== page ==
Drink Free Days campaign under fire

12th September, 2018 by Melita Kiely

Two senior advisers to the UK government’s public health agency have threatened to quit due to a new drink awareness campaign between Public Health England and Drinkaware.

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Two advisers have threatened to quit their roles with Public Health England due to its partnership with Drinkaware

Professor Sir Ian Gilmore and professor John Britton, co-chairs of the alcohol leadership and tobacco control implementation boards of Public Health England, said their concerns about the partnership have been ignored and that they would be forced to quit their roles as co-chairmen if the agreement between Public Health England and Drinkaware was not terminated.

Public Health England and alcohol education charity Drinkaware launched the Drink Free Days campaign on Monday (10 September), designed to encourage consumers – particularly middle-aged people – to take more drink-free days to reduce the risk of alcohol-related ailments.

However, in an open letter to The Times newspaper this week, Gilmore, who is also chairman of the Alcohol Health Alliance, and Britton said the campaign “undermined” their roles at Public Health England.

The pair’s issues lie predominantly with the “alcohol industry-funded organisation Drinkaware”, and they wrote that the partnership with Public Health England “marks a major shift in PHE policy in its willingness to share a public platform with the alcohol industry”.

Drinkaware is “funded largely by voluntary and unrestricted donations from UK alcohol producers, retailers and supermarkets”, according to the organisation’s website.

‘Serious concerns’

In a comment released by the Alcohol Health Alliance, Gilmore said: “While people have a right to know about the harms caused by alcohol, we have serious concerns about this campaign itself and the fact that it represents the beginning of a relationship between the alcohol industry and Public Health England.

“We strongly believe that the alcohol industry should not have a role in providing health information to the general public. The evidence tells us their campaigns are more likely to improve the reputation of global alcohol corporations than improve the health of the nation.

“The alcohol industry makes two-thirds of its revenue from people who drink at risky levels and the fact that it spends hundreds of millions in promoting its products every year, while investing just over £1m in this campaign, shows its true priorities.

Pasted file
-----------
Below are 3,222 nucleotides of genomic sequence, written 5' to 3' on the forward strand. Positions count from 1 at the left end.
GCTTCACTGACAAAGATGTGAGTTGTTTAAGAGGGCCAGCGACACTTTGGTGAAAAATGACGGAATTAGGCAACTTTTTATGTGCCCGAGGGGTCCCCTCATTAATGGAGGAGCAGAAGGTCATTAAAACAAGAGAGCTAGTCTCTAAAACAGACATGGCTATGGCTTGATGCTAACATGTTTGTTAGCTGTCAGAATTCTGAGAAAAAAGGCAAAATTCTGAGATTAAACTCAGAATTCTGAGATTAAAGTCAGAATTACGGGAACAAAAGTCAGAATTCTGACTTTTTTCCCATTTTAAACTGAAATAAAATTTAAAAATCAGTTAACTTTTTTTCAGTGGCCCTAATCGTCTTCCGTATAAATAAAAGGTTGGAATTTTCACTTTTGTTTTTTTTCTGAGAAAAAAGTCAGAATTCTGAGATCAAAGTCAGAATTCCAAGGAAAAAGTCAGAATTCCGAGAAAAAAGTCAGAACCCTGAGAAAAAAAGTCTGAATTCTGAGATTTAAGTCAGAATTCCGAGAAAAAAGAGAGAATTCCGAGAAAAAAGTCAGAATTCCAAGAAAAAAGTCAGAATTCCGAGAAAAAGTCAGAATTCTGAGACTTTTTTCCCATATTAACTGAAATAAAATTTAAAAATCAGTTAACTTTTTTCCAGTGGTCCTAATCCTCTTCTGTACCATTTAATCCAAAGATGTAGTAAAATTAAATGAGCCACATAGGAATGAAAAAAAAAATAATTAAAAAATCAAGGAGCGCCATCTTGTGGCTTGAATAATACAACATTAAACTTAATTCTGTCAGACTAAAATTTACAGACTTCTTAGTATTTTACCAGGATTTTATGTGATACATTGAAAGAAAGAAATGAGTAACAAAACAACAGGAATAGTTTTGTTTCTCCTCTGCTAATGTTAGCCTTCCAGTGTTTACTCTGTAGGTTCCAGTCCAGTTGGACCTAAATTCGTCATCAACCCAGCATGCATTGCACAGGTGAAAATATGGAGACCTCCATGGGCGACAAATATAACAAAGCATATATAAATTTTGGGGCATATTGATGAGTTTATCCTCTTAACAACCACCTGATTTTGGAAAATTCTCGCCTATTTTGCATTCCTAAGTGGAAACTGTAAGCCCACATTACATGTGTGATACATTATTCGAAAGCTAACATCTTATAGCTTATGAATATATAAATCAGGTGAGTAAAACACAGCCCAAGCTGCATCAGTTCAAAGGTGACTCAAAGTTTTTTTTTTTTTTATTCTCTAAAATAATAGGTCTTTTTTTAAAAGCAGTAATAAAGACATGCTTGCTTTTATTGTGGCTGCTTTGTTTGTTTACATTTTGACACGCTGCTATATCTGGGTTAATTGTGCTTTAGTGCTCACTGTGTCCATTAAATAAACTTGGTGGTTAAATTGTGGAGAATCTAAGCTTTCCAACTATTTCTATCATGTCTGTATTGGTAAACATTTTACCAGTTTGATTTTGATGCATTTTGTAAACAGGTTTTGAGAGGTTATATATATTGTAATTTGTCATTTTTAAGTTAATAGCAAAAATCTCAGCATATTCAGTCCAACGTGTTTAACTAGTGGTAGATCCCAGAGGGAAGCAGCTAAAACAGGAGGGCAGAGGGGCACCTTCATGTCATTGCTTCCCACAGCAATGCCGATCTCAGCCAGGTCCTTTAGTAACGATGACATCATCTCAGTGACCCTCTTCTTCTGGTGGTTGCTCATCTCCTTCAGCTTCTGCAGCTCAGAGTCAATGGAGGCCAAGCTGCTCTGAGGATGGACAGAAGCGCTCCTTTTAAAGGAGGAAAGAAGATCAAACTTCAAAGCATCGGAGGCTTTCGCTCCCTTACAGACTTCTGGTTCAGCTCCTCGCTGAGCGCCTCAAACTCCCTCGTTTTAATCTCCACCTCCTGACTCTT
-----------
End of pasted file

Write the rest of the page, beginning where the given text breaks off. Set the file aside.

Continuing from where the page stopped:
“If it was serious about reducing alcohol harm it would put the low-risk guidelines and health warning labels on its products, and refrain from opposing measures such as minimum unit price, which would be most effective in reducing alcohol harm.

“In promoting the so-called health benefits of its products and obstructing public policies designed to save lives it is behaving like the tobacco industry.

“It is our view that PHE is making a serious mistake in partnering with the alcohol industry. Instead, we urge them to work with the wider public health community and others in persuading the government to take a more evidence-based approach to tackling alcohol harm.”

In response to the Gilmore and Britton’s arguements, Sir Leigh Lewis, chair of the Drinkaware Trust, asserted that the charity “does not speak on behalf of the alcohol industry”.

“It is saddening to see that widely refuted false allegations about our independence are being used to undermine serious and genuine attempts to help people moderate their drinking and improve knowledge about the long-term health risks,” Lewis said.

“Both Public Health England and Drinkaware are committed to helping people make informed choices about alcohol and we are collaborating on a campaign which we hope will really make a difference.”

Public Health England is also standing by the Drink Free Days partnership with Drinkaware.

Professor John Newton, director of health improvement at Public Health England, said: “Our duty is to protect and improve public health. Reducing harm from alcohol requires action not inaction.

“This new campaign’s advice on drink-free days is easily understandable, pragmatic and sensible. PHE is steadfast in its ambition to reduce the harms that drinking too much alcohol can cause and we will work together with partners that speak to the evidence and share the same commitment.”

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